At the same place, commenter Wobbith added:

I fell for the QU trap hook, line, and sinker. QUARRYMEN was a gimme. Man, my eraser got a workout. Be honest now... does anybody actually do these things in ink?

So that's the story of this Kaidoku. OK, one other thing...do you know how many times I had to re-export this puzzle until it gave me the evil final touch I wanted: the G represented by the number 1?

Jed Scott writes:

Does solving this puzzle place me among the "dorky we?"

This week's winner, whose name was chosen at random from the 103 correct entries received, is Thom Diment of Glenside, Australia. By my count the international score of MGWCC winners is now Canada 4, Australia 2. Come on Brits and Kiwis, time to step up your efforts!


The long-awaited Kaidoku revolution is beginning! Alex Boisvert has started a new Kaidoku blog that will feature a new puzzle by him on Thursdays and by me on Mondays. Wayne Gould, eat your heart out (and Happy Birthday).


A record 48 solvers correctly submitted all four contest answers this month. I will be notifying the ten winners over the weekend and will post their names and locations here on Monday (apologies for the delay -- extremely busy workweek here and I just now realized I hadn't picked the lucky ten yet).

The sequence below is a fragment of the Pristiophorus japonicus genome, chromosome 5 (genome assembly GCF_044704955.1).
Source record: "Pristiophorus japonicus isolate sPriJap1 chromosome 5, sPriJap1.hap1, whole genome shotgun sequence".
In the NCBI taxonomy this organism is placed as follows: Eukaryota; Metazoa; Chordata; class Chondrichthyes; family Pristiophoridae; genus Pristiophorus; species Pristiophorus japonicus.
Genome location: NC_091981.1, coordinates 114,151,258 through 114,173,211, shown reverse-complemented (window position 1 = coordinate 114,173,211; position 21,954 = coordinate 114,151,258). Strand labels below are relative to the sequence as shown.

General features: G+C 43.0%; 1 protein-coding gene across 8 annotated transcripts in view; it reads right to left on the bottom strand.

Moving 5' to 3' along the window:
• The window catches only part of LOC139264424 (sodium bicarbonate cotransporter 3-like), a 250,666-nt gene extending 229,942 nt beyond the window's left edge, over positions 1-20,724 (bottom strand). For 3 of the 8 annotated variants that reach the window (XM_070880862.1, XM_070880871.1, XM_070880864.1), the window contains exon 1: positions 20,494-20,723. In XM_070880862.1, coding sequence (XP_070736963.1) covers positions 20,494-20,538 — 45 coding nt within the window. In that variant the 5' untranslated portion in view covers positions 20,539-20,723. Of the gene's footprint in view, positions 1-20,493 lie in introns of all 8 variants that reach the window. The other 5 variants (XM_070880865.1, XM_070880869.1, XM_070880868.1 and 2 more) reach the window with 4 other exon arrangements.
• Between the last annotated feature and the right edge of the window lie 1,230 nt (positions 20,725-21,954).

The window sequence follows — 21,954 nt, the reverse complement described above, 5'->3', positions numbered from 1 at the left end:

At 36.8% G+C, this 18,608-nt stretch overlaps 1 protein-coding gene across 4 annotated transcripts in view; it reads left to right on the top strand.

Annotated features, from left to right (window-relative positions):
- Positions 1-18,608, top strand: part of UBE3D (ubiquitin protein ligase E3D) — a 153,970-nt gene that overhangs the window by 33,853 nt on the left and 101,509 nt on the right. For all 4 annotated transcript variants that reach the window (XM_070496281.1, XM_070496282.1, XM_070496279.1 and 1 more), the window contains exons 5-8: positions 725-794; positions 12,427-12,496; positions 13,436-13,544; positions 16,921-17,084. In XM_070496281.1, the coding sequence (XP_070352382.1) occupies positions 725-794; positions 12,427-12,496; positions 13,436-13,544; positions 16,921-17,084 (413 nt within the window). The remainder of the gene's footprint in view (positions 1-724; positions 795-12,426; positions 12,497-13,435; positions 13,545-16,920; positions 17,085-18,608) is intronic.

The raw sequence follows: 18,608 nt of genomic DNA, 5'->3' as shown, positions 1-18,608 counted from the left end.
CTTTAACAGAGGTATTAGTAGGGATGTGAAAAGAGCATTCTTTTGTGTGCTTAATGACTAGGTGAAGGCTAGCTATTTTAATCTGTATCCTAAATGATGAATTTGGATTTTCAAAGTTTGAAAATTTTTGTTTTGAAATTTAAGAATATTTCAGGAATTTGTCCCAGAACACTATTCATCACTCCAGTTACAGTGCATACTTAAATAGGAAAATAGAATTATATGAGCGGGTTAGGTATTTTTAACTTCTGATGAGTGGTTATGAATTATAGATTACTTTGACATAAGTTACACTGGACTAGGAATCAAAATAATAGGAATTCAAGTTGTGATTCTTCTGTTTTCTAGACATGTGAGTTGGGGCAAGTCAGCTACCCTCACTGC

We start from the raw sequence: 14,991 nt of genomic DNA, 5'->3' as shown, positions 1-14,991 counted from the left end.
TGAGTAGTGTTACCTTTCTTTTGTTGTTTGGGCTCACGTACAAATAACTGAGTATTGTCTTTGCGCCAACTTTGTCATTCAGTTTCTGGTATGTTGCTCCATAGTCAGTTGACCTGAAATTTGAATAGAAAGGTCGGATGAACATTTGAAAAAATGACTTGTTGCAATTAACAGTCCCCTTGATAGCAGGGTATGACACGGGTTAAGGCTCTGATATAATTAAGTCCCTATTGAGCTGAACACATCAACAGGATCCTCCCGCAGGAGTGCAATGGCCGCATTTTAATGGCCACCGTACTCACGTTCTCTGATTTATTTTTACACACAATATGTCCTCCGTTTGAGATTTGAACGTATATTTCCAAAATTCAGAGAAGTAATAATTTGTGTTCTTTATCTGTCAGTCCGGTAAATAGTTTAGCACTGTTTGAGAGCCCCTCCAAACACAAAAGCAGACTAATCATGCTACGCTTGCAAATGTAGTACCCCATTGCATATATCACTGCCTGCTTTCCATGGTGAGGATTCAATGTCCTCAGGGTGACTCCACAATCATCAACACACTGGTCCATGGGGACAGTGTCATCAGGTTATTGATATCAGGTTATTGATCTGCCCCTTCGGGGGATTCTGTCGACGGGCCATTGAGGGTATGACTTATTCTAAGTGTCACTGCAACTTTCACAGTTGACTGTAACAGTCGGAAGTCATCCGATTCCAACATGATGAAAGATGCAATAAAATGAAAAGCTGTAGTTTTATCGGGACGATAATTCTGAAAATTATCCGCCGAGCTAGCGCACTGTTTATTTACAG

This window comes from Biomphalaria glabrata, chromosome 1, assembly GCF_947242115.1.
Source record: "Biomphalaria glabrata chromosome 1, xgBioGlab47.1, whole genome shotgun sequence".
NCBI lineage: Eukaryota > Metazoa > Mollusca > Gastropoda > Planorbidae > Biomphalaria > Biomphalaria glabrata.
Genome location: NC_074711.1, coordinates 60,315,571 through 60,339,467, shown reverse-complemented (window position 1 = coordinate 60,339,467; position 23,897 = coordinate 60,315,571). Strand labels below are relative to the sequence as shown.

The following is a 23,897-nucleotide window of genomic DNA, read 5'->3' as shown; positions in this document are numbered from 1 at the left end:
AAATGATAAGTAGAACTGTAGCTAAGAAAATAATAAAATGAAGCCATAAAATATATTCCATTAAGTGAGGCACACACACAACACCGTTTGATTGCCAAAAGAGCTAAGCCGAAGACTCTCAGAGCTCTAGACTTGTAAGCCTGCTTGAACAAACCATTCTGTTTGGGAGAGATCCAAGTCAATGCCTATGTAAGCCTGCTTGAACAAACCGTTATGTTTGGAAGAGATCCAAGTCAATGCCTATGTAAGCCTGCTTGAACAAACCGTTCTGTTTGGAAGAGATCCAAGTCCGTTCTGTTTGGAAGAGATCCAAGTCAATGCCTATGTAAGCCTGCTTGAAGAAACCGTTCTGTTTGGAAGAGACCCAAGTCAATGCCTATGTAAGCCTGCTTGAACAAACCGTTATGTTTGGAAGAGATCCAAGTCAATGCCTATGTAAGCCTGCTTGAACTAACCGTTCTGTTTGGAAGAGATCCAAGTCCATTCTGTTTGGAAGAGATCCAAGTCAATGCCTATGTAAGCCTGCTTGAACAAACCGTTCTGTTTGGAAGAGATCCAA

UPDATE, Monday 7/6, 4:20 PM ET:

All ten June winners have now been notified. I'll give their initials here and fill them in once I get OK's from them.

Anne Erdmann -- Champaign, Ill.

Cheryl Faba -- Detroit, Mich.

David Graham -- Portland, Ore.

Seth Grossinger -- Minneapolis, Minn.

Garrett Hildebrand (Irvine Crossword Mafia member) -- Irvine, Calif.

Nick Meyer

Al Sanders -- Fort Collins, Colo.

Robin Schulte -- Portland, Me.

Justin Smith -- Germantown, Md.

Leslie & Sam Wagner -- Brooklyn, N.Y.


This week's contest answer phrase is a famous person whose first and last names total 14 letters. E-mail this person's name to me at crosswordcontest@gmail.com by Tuesday at noon ET. Please put the contest answer in the subject line of your e-mail.

To print the puzzle out, click on the image below and hit "print" on your browser. To solve using Across Lite (download the free software here), join the burgeoning Google Group (678 members!) here:



The winner of this week's contest will receive an autographed copy of Dean Olsher's new book, From Square One [Amazon] [B&N]. I haven't read it yet but it's getting some good buzz.

Solve well, Happy 4th, and be not led astray by words intended to deceive.


Joon said...

not always, my friend. QURSH says hello.

Matt Gaffney said...

Qurshes! Foiled again.

Brendan Emmett Quigley said...

I have begun competing in these contests. Heaven help me.

treedweller said...

This Kaidoku thing is just not my thing, but I had three correct solutions this month and wanted to try for the fourth. I was sure at least one of the double letters would be a vowel. It didn't take me long to give up. I hope the new blog will keep these things over there. Of course, I accept that you can do whatever you want here.